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Richardson, Richardson, & Campbell Nov. 4, 2017

A state prisoner who is seeking federal habeas corpus relief must file a petition in a federal court. The petition does not need to be filed by the prisoner himself or herself. An attorney or a "next friend" of the prisoner may file the petition on behalf of the prisoner.

A federal habeas corpus petition must generally be filed within one year from the prisoner's conviction becoming final or within one year of the prisoner discovering his or her right to a claim, whichever is later. The prisoner's conviction becomes final after the state appellate process has been exhausted.

A federal habeas corpus petition must adhere to forms that have been published by the federal government and to rules that have been established by the federal district courts. The petition must state all the available grounds for relief. The petition must also state all the elements that are necessary to justify the relief. The petition should include a list of facts and legal principles upon which a prisoner is relying. The prisoner may file a memorandum of law in addition to the petition.

A federal habeas corpus petition must be legible and must be signed by a prisoner under the penalty of perjury. The petition must be accompanied by the appropriate filing fee unless the prisoner has filed a motion to proceed in forma pauperis. A motion to proceed in forma pauperis means that the prisoner is indigent and is unable to pay the filing fee.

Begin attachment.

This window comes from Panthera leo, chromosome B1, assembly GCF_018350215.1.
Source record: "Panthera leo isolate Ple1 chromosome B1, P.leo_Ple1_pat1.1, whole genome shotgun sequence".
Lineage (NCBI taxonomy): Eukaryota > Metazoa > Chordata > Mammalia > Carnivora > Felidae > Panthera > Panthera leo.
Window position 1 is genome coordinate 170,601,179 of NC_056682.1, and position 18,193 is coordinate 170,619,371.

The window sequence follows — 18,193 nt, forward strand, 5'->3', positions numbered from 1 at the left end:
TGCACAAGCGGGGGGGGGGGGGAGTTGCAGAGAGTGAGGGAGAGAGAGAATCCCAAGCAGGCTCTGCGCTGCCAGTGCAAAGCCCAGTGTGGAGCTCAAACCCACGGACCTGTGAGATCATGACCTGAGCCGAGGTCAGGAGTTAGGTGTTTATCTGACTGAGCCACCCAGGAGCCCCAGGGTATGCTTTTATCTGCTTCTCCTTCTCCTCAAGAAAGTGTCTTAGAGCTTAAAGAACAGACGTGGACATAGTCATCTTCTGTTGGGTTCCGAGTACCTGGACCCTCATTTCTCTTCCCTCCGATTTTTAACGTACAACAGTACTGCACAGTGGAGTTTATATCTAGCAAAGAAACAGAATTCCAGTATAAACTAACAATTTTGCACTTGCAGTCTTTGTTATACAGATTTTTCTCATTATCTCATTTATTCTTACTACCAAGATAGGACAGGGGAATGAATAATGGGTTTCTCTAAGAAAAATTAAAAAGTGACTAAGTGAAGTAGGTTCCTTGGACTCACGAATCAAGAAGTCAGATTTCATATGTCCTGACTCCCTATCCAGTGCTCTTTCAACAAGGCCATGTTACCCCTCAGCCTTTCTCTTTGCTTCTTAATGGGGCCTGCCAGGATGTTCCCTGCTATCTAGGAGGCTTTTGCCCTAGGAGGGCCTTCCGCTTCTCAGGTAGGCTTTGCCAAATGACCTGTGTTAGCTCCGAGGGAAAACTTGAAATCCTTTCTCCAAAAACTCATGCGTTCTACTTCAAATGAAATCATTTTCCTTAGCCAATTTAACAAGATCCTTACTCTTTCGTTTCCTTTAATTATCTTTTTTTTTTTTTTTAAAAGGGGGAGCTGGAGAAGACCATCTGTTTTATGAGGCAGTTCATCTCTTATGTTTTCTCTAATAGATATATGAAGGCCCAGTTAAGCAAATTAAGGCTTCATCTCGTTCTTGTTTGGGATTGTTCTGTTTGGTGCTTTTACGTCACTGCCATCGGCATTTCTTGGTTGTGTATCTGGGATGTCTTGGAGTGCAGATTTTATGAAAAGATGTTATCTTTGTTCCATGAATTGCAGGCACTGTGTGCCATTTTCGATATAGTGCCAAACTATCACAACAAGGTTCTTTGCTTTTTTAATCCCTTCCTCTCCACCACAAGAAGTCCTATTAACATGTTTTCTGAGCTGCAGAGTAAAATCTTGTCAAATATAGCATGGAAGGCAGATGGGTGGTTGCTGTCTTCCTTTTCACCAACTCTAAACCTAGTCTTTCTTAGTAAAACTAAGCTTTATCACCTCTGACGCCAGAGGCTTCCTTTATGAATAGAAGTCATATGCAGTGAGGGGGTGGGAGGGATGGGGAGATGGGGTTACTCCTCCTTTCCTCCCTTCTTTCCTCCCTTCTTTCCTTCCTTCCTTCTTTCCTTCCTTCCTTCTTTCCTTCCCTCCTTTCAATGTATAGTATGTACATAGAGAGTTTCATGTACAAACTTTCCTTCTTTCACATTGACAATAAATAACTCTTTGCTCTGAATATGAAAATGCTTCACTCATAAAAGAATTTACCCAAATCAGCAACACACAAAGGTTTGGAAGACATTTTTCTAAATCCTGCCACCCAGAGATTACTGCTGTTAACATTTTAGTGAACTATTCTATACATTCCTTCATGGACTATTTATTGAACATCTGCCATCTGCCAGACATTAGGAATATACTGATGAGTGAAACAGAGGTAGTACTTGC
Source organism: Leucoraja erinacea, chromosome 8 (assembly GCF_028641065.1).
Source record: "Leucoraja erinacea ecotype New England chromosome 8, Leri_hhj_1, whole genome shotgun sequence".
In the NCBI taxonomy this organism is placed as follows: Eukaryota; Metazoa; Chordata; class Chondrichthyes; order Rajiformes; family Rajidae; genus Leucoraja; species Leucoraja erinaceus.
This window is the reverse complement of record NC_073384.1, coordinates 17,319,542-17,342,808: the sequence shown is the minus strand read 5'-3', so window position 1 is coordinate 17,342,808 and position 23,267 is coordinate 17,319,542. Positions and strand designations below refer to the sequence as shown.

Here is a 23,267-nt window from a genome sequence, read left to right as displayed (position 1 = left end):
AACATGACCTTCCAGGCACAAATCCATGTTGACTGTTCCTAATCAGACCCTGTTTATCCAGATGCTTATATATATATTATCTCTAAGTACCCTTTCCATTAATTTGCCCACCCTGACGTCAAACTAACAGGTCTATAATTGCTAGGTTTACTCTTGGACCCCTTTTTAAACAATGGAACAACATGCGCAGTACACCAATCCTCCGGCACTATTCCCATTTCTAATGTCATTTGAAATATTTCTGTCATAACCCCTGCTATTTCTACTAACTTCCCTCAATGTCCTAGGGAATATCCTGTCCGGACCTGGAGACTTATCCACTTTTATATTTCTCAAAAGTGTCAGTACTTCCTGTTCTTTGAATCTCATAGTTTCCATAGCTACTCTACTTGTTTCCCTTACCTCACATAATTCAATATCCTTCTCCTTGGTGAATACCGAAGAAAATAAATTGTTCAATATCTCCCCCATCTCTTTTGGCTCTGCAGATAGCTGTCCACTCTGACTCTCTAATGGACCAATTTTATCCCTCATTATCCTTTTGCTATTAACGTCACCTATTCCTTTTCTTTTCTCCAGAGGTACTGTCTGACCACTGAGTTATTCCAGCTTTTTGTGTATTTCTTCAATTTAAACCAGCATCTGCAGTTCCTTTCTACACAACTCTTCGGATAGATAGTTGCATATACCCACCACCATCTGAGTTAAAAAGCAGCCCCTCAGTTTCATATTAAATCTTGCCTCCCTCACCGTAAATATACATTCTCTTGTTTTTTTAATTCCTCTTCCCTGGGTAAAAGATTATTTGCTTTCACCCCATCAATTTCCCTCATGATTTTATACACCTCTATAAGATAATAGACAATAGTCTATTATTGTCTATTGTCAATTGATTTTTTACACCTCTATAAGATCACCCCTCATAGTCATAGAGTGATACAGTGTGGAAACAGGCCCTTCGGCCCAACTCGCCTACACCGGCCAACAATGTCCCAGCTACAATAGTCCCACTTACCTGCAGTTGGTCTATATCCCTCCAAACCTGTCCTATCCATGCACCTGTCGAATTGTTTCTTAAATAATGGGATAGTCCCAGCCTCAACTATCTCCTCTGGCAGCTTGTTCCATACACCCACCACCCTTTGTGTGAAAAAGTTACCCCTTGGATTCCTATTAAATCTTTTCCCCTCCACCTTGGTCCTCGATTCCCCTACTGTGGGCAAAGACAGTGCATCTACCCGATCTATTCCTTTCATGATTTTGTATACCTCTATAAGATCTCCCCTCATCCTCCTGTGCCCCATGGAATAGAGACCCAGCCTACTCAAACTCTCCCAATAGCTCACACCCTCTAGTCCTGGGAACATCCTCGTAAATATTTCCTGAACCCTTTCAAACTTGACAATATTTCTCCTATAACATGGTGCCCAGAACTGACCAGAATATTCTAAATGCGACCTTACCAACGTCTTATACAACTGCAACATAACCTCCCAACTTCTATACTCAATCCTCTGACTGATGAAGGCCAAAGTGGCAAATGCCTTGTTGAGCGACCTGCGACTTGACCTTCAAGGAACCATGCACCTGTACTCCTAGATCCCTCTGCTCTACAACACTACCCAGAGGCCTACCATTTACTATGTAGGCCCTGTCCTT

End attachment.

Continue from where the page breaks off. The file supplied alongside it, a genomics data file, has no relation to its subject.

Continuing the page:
A federal habeas corpus petition must set forth a prisoner's custody status. In other words, it must state the conviction and judgment under which the prisoner is being detained and must state the status of the prisoner's sentence. The petition must also set forth the prisoner's prior state court proceedings, the disposition of any prior federal habeas corpus petitions, and the relief that is being sought by the prisoner.

A state prisoner is not required to serve a copy of his or her petition for federal habeas corpus relief on a respondent. The district court will serve a copy of the petition on the respondent, who is usually a superintendent or a warden where the prisoner is being incarcerated, and on the state's attorney general.

If a federal habeas corpus petition does not comply with a federal district court's rules, a federal district court judge will authorize his or her clerk to return the petition to a prisoner. The prisoner will be granted leave to amend his or his petition. If the prisoner refuses to amend the petition, the petition will be dismissed

After a federal habeas corpus petition has been filed with a clerk of a federal district court, the clerk will present the petition to a federal district court judge. The judge then examines the petition in order to determine whether the petition is sufficient on its face. If it is not sufficient, the petition will be dismissed without a hearing. If the petition is sufficient on its face, the respondent must file an answer to the petition within a certain period of time. The respondent may file a motion to dismiss the petition or may file a motion for summary judgment if no facts are in dispute. The prisoner may file a response to the respondent's answer.